When it comes to retail sales, if you’re betting between bricks and bytes, go with the latter. U.S. e-commerce sales surged in the first quarter as traditional brick-and-mortar retail sales limped along. Despite the weak economic outlook, online sales continue to impress.
More than a few stocks will benefit from this shift in consumer behavior, but not all of them are as obvious as you think.
Q1 E-Commerce Sales Robust
U.S. consumer sentiment may not be exactly stellar but shoppers continue to spend, just not the way they used to. Thanks to the rise in use and convenience of smartphones and mobile apps, e-commerce sales are growing while in-store sales are stagnating.
In the first quarter of 2016, U.S. online sales increased 15.1% year-over-year to $86.3 billion and accounted for 7.8% of total retail sales. In the first quarter of 2015, online sales totaled $75.0 million and accounted for 6.9% of total retail sales. Most impressively, e-commerce sales accounted for 31.8% of total first-quarter retail sales growth. (Source: “Quarterly Retail E-commerce Sales 1st Quarter 2016,” U.S. Census Bureau, May 17, 2016.)
Overall, total first-quarter retail sales increased 3.3% on a non-adjusted basis to $1.11 trillion from $1.08 trillion. On an adjusted basis, retail sales advanced 2.2% to $1.18 trillion.
This doesn’t necessarily mean people are shopping a lot more; total retail sales have been in a pretty tight range since the second quarter of 2015. What it might mean is that consumers are shifting the way they connect with their favorite brands. Those brands that evolve with the times (technology and trends) will thrive.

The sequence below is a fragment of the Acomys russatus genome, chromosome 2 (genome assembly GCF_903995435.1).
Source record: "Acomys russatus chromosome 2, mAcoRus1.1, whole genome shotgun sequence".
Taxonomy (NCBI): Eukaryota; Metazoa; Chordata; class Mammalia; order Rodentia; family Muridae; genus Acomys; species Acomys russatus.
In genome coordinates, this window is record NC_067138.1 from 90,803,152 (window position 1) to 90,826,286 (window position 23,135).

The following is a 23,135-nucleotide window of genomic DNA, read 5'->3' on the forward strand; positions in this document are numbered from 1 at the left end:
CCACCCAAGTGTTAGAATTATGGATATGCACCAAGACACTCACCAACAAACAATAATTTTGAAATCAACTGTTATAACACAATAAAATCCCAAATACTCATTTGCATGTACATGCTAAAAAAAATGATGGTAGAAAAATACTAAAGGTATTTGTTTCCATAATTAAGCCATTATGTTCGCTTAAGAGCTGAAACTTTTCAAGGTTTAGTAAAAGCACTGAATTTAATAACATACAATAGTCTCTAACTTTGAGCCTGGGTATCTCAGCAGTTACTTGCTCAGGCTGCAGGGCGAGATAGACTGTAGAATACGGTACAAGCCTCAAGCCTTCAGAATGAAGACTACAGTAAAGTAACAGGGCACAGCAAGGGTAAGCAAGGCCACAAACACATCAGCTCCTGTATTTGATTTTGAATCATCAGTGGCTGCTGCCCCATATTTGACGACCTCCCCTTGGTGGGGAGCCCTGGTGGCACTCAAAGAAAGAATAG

Those brands that don’t…well, you don’t have to look further than the empty halls of your local mall and the shuttered windows of one-time teen stalwarts like Aeropostale Inc, American Apparel Inc, and Quicksilver, Inc. When was the last time (not counting the 1980s) you heard someone talk about the great stuff they got at Eddie Bauer? Sure, some of them will restructure and crawl out from under Chapter 11 but still.
5 of the Best E-Commerce Stocks
It’s never too late to get in on e-commerce stocks, just like it’s never too late to get in on any stock. This is especially true for e-commerce stocks when you consider online retail sales were up 15% year-over-year in 2015 at $341.7 billion and are expected to broach $525 billion by 2020.
Online shopping is here to stay and some stocks are better positioned than others to take advantage of the changing industry dynamics.
Amazon.com, Inc. (NASDAQ:AMZN)
It’s tough to be everything to everybody, but Amazon.com, Inc. (NASDAQ:AMZN) is trying to be just that. Not only does the one-time used bookstore now sell virtually everything under the sun, it gets its goods to consumers in as little as a few hours. That’s because of Amazon’s strategically located fulfillment centers, which are, analysts estimate, within 20 miles of 50% to 60% of its core same-day deliverable market. (Source: “Here are all of Amazon’s warehouses in the U.S.,” Business Insider, March 24, 2015.)
A year ago, when Amazon was trading at $315.00 per share, some were saying the stock was dead money. It’s more than doubled since then. That’s not surprising when you consider Amazon accounted for more than half of all e-commerce growth in 2015. And it’s not going to slow down either.
eBay Inc (NASDAQ:EBAY)
Who doesn’t love an online yard sale? You may not be able to find as many great deals as you once could on eBay Inc (NASDAQ:EBAY), but the company still manages to make a lot of money and reward its investors.
First-quarter revenue was up 4.05% year-over-year at $2.1 billion while net income was up seven percent at $482 million, or $0.41 per share. eBay generated $641 million in operating cash flow from continuing operations and $483 million in free cash flow from continuing operations during the first quarter of 2016. It also repurchased roughly $1.0 billion of its common stock, or 42.3 million shares, in the first quarter. (Source: “eBay Reports First Quarter 2016 Results,” eBay, April 26, 2016.)